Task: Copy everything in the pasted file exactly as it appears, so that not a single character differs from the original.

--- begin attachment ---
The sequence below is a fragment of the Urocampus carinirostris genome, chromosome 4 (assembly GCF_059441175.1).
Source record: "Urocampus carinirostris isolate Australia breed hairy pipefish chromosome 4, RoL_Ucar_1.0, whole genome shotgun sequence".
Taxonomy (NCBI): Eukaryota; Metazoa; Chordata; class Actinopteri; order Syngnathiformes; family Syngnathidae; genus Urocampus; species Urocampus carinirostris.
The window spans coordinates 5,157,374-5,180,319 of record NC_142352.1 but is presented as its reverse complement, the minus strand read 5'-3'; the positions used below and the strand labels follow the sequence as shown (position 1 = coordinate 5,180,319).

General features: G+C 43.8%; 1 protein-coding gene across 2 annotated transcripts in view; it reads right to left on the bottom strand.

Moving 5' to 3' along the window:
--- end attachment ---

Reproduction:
The sequence below is a fragment of the Urocampus carinirostris genome, chromosome 4 (assembly GCF_059441175.1).
Source record: "Urocampus carinirostris isolate Australia breed hairy pipefish chromosome 4, RoL_Ucar_1.0, whole genome shotgun sequence".
Taxonomy (NCBI): Eukaryota; Metazoa; Chordata; class Actinopteri; order Syngnathiformes; family Syngnathidae; genus Urocampus; species Urocampus carinirostris.
The window spans coordinates 5,157,374-5,180,319 of record NC_142352.1 but is presented as its reverse complement, the minus strand read 5'-3'; the positions used below and the strand labels follow the sequence as shown (position 1 = coordinate 5,180,319).

General features: G+C 43.8%; 1 protein-coding gene across 2 annotated transcripts in view; it reads right to left on the bottom strand.

Moving 5' to 3' along the window: